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Category: Sigma Pro
10.28.2014

The Ultimate Field Sports Telephoto Lens: 120-300mm F2.8 Sport

©  2014 Steve Chesler | Shooting at larger apertures with the Sigma 120-300mm F2.8 | Sports lens yields beautifully smooth out of focus backgrounds to isolate the action.

As a sports photographers, I need a big, fast zoom lens to keep up with the action. The new Sigma 120-300mm F2.8 | Sports lens is just about perfect for the sidelines. With the performance customization available with the USB Dock, it is perhaps the ultimate field sports telephoto zoom. Right out of the box, this lens is one of the sharpest pieces of glass I have ever used, so I was a little hesitant to play with the settings using the USB Dock. However after exploring the options with the easy to use Sigma Optimizer Pro software, I was comforted knowing the Restore to Defaults option was always just a mouse click away.

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10.21.2014

How to Photograph Your Dog: 1 – Transitions

Welcome to my new, bi-weekly photo “dog blog” celebrating canines and cameras. Here I plan to write about dogs, photography, and life. Specifically, I hope over time that this column accomplishes three things:

Shares ideas about way to photograph your pet
Documents the growth of our new Labrador retriever puppy from the first week at home onward, as well as showcasing other dogs
Reflects on how photography of our “best friends” can teach us about life, particularly examining how dogs influence our lives and, recursively, how we affect theirs.

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10.21.2014

Desert Fashion Editorial: 24-105mm F4 DG Art. When a One-Lens Solution is a Must-Have!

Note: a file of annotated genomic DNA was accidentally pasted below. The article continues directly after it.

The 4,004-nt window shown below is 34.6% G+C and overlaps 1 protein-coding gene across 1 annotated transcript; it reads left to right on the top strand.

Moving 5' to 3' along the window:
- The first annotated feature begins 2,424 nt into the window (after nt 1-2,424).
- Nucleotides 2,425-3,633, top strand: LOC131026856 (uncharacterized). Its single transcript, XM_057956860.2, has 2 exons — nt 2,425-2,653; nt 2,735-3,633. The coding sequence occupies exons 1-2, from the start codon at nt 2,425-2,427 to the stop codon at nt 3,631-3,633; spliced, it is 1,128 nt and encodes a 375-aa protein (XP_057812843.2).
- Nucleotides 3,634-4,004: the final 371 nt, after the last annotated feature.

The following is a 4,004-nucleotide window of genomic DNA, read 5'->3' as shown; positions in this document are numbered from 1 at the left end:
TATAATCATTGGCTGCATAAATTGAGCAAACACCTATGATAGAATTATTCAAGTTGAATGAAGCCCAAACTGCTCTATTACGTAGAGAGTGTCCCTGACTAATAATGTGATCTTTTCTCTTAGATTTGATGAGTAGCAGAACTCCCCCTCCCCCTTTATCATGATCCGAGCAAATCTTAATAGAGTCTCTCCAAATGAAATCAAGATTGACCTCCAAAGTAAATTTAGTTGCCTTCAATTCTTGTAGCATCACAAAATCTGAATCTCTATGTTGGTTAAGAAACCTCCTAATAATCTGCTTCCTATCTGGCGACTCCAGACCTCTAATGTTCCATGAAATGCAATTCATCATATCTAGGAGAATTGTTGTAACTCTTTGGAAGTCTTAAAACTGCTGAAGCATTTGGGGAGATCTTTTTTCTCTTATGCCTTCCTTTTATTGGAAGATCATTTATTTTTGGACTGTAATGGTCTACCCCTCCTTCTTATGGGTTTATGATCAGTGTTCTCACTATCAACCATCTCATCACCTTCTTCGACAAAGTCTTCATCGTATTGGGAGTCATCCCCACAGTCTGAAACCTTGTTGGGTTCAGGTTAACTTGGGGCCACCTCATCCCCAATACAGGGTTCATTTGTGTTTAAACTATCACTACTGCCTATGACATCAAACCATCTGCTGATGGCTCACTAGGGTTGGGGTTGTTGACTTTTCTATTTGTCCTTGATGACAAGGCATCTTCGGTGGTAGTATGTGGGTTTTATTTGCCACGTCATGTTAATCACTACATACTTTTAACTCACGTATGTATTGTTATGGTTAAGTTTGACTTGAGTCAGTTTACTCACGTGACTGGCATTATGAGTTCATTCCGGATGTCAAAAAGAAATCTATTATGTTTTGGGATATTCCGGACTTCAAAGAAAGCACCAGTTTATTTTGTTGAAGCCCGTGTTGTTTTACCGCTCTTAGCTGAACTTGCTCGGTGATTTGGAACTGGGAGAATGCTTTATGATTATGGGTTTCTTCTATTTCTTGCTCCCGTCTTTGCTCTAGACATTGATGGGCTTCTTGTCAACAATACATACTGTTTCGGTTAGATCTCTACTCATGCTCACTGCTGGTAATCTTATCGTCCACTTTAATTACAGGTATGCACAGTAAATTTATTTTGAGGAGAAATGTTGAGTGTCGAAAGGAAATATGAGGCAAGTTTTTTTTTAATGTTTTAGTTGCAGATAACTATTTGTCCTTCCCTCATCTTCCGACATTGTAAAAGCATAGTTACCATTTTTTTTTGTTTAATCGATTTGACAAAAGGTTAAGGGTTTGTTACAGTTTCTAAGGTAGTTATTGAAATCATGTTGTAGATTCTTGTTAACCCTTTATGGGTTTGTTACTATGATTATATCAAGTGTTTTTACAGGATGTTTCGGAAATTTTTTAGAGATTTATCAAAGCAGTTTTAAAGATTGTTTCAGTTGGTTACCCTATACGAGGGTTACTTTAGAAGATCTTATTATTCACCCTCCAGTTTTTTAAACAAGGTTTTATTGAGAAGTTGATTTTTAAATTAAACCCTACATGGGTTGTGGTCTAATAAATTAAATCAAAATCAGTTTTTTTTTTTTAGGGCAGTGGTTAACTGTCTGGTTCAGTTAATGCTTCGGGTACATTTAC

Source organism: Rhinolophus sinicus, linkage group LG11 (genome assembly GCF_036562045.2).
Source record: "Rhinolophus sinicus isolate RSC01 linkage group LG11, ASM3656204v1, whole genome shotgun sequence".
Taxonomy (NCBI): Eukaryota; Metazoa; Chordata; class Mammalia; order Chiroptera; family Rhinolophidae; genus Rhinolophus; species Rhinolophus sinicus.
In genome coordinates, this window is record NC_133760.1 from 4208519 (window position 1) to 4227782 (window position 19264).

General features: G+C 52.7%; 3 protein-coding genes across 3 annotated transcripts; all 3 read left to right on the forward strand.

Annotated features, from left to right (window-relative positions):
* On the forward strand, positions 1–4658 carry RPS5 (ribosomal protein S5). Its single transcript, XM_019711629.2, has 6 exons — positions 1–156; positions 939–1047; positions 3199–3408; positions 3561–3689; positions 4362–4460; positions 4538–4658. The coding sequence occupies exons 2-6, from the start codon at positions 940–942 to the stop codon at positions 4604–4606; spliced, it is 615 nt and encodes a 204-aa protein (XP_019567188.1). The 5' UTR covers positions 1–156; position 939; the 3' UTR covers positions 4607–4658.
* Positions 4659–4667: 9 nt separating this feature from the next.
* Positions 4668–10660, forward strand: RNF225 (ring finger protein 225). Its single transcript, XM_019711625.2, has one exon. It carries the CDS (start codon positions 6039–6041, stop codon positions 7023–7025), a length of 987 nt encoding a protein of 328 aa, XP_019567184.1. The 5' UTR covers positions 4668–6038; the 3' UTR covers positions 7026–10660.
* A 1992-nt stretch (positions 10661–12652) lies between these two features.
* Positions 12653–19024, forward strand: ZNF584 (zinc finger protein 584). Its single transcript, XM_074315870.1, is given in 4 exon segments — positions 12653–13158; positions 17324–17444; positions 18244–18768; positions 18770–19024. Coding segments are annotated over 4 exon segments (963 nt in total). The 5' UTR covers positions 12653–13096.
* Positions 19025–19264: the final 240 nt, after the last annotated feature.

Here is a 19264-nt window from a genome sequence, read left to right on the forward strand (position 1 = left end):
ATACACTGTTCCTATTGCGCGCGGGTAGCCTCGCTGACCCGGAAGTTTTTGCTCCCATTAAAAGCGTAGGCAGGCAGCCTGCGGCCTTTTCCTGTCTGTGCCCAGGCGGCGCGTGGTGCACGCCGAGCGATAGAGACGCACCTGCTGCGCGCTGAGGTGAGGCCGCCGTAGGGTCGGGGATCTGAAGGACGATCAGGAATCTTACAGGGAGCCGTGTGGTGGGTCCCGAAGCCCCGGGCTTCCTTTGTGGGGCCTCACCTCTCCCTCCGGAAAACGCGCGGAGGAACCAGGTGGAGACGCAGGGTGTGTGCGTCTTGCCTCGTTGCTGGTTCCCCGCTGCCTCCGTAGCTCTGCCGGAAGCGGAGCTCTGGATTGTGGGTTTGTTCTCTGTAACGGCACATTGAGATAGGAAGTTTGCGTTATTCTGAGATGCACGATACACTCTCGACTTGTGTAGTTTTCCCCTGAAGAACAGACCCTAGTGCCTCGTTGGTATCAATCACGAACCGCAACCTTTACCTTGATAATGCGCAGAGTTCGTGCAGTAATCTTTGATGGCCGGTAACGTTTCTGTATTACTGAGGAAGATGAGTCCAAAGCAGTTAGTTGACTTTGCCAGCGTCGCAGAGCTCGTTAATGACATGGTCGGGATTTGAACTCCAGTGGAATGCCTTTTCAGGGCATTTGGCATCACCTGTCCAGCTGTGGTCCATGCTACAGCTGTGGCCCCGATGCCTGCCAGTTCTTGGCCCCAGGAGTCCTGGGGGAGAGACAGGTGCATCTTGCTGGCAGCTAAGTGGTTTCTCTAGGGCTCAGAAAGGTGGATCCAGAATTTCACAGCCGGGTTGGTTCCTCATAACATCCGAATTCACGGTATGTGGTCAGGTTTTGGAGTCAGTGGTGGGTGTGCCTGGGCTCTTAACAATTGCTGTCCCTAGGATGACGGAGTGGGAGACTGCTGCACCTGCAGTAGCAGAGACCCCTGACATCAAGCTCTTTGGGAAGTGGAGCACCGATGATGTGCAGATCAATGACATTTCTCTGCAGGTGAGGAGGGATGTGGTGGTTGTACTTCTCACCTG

©  2014 Lindsay Adler | Sigma 24-105mm 4.0 at 87mm | Shutter speed: 1/160sec | Aperture: f/4.0  | ISO 100

Earlier this year I took an expedition into the giant sand dunes outside of Dubai to shoot a fashion editorial for Zink Magazine. This was a shoot I had been anticipating for quite sometime, as it was the type of work I always dreamed of shooting. I would be in an exotic location with an incredible team on my side, beautiful model, and freedom to create striking images. It truly was a dream shoot made into a reality.

On the first day of shooting we took the vehicles deep into the dunes, passing camels and leaving the nearest town and signs of life far behind. As we approach the gathering of dunes I was amazed as they towered like mountains above the SUVs. Seeing the model first stand into front of the dunes, she appeared like a speck before their grand size.

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10.14.2014

Giant Hurricane Surf Hits California

In late August a Hurricane off Mexico sent giant waves to California. The surf spots that are open to the […]

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10.07.2014

Are filters still relevant in today’s landscape photography? Part 2

©2014 Roman Kurywczak | Lens: Sigma 12-24mm | Focal Length: 21mm | Aperture: f/20 | Shutter speed: 1.0 sec. | ISO 400 on tripod.  3 stop Singh Ray reverse GND filter and 3 stop GND filter stacked.

In part one we discussed the use of polarizers and solid neutral density filters. So what other filter should you have in your bag? The answer is: the graduated split neutral density (ND) filter. What do they do? They allow you to balance the light on the foreground with the tonality and brightness of the sky. How? The filter is split in half with the top being much darker and the bottom half clear. The dark area is graduated down towards the middle, which allows you to darken the sky and better match it up with the tonality of the foreground.